Synopsis:

Advance praise for Farewell, My Subaru

“Fine is Bryson Funny.” Santa Cruz Sentinel

“Fine is an amiable and self-deprecating storyteller in the mold of Douglas Adams. If you're a fan of Hitchhiker's Guide to the Galaxy-style humor — and also looking to find out how to raise your own livestock to feed your ice-cream fetish — Farewell may prove a vital tool.” The Washington Post

“Fine is an eco-hero for our time..” Miami Herald

“An afterward offers solid advice and sources for learning more.” On Earth Magazine, Natural Resources Defense Fund

“This is Green Acres for the smart set: a witty and educational look at sustainable living. Buy it, read it, compost it.”

–A. J. Jacobs, author of The Year of Living Biblically

“The details of Doug Fines experiment in green living are great funbut more important is the spirit, the dawning understanding that living in connection to something more tangible than a computer mouse is what we were built for. Itll make you want to move!”

–Bill McKibben, author of Deep Economy: The Wealth of Communities and the Durable Future

Like many Americans, Doug Fine enjoys his creature comforts, but he also knows full well they keep him addicted to oil. So he wonders: Is it possible to keep his Netflix and his car, his Wi-Fi and his subwoofers, and still reduce his carbon footprint?

In an attempt to find out, Fine up and moves to a remote ranch in New Mexico, where he brazenly vows to grow his own food, use sunlight to power his world, and drive on restaurant grease. Never mind that hes never raised so much as a chicken or a bean. Or that he has no mechanical or electrical skills.

Whether installing Japanese solar panels, defending the goats he found on Craigslist against coyotes, or co-opting waste oil from the local Chinese restaurant to try and fill the new “veggie oil” tank in his ROAT (short for Ridiculously Oversized American Truck), Fines extraordinary undertaking makes one thing clear: It aint easy being green. In fact, his journey uncovers a slew of surprising facts about alternative energy, organic and locally grown food, and climate change.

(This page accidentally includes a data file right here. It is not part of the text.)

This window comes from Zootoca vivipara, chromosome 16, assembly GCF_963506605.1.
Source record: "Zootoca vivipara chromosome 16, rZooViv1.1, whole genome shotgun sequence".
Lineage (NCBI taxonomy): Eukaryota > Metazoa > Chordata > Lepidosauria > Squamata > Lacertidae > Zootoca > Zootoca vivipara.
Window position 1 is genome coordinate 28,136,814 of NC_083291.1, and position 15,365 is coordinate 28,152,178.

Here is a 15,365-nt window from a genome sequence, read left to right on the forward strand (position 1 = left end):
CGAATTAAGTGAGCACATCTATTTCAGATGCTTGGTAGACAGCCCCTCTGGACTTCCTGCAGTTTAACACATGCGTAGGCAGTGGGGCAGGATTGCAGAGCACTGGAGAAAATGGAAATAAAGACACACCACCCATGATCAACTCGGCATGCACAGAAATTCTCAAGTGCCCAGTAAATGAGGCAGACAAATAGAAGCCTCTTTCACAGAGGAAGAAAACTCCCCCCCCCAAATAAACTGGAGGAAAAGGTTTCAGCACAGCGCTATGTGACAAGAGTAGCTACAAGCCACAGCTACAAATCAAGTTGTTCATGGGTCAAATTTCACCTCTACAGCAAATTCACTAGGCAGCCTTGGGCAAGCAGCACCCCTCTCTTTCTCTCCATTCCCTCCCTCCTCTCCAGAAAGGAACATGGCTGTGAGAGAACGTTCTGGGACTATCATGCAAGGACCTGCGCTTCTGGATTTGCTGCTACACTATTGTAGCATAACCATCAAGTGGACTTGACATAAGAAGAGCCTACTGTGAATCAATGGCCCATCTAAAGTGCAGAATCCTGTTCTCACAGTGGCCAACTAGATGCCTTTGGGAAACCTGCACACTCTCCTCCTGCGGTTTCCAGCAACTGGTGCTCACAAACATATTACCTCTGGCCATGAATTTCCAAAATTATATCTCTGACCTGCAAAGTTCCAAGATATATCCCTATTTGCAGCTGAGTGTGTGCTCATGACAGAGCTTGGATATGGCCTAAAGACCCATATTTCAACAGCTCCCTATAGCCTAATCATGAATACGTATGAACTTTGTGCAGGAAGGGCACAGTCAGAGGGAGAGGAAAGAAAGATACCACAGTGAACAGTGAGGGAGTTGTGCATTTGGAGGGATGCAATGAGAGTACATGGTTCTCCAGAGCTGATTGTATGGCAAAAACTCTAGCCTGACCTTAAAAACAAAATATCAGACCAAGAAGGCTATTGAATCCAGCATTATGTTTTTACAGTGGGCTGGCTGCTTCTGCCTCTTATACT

Both a hilarious romp and an inspiring call to action, Farewell, My Subaru makes a profound statement about trading todays instant gratifications for a deeper, more enduring kind of satisfaction.

Video

About the Author

Fine is a regular contributor of adventure and investigative features to National Public Radio.

What Our Readers Are Saying

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Average customer rating based on 2 comments:

i8pixistix, August 28, 2009 (view all comments by i8pixistix)
A funny and accessible story about one man's attempt to get off the grid. Doug Fine, with his wit and humour, tells of his adventure to go green in such a way that almost anyone can relate and not be intimidated or overwhelmed. No matter how big or small, he encourages us all to try.
Was this comment helpful? | Yes | No
Cathy from Olympia, Washington, July 16, 2008 (view all comments by Cathy from Olympia, Washington)
A humorous memoir of East-coast suburbanite Doug Fine of his life-changing efforts to significantly reduce his carbon footprint while still enjoying "lifes' necessities" such as Wi-Fi, Netflix, and ice cream. Doug's resolve is quickly tried as he becomes stranded at his ranch for 43 days with his two young milk goats (purchased for their premium-ice-cream-producing potential), one of whom becomes seriously ill. But Doug "digs in," and through trial and (many) errors and monetary expenditures, Doug begins on his journey to self-suffiency. Sprinkled throughout the the book are relevant factoids such as "The average tomato travels fifteen hundred miles from the field to the table," along with the occasional recipe. The book was a quick and enjoyable read. Highly recommended.
Was this comment helpful? | Yes | No
(7 of 9 readers found this comment helpful)
View all 2 comments

Product Details

ISBN:
9781400066445
Subtitle:
On the Open Road from Debt to Freedom
Author:
Fine, Doug
Author:
Ilgunas, Ken
Publisher:
New Harvest
Subject:
Personal Memoirs
Subject:
Human ecology
Subject:
Environmentalism
Subject:
Fine, Doug
Subject:
Environmentalism - New Mexico
Copyright:
Edition Description:
Cloth
Publication Date:
March 2008
Binding:
Hardback
Grade Level:
General/trade
Language:
English
Pages:
320
Dimensions:
8 x 5.31 in 0.56 lb

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Related Subjects

Biography » General
Home and Garden » Sustainable Living » General
Science and Mathematics » Environmental Studies » General
Science and Mathematics » Environmental Studies » Green Guides
Science and Mathematics » Environmental Studies » Sustainable Living

Farewell, My Subaru: An Epic Adventure in Local Living Used Hardcover
0 stars - 0 reviews
$8.95 In Stock
Product details 320 pages Random House - English 9781400066445 Reviews:
"Review A Day" by , "...Fine is an amiable and self-deprecating storyteller in the mold of, say, Douglas Adams....If you're a fan of Hitchhiker's Guide to the Galaxy-style humor — and also looking to find out how to raise your own livestock to feed your ice-cream fetish — Farewell may prove a vital tool." (read the entire Washington Post Book World review)
"Review" by , "This is Green Acres for the smart set — a witty and educational look at sustainable living. Buy it, read it, compost it."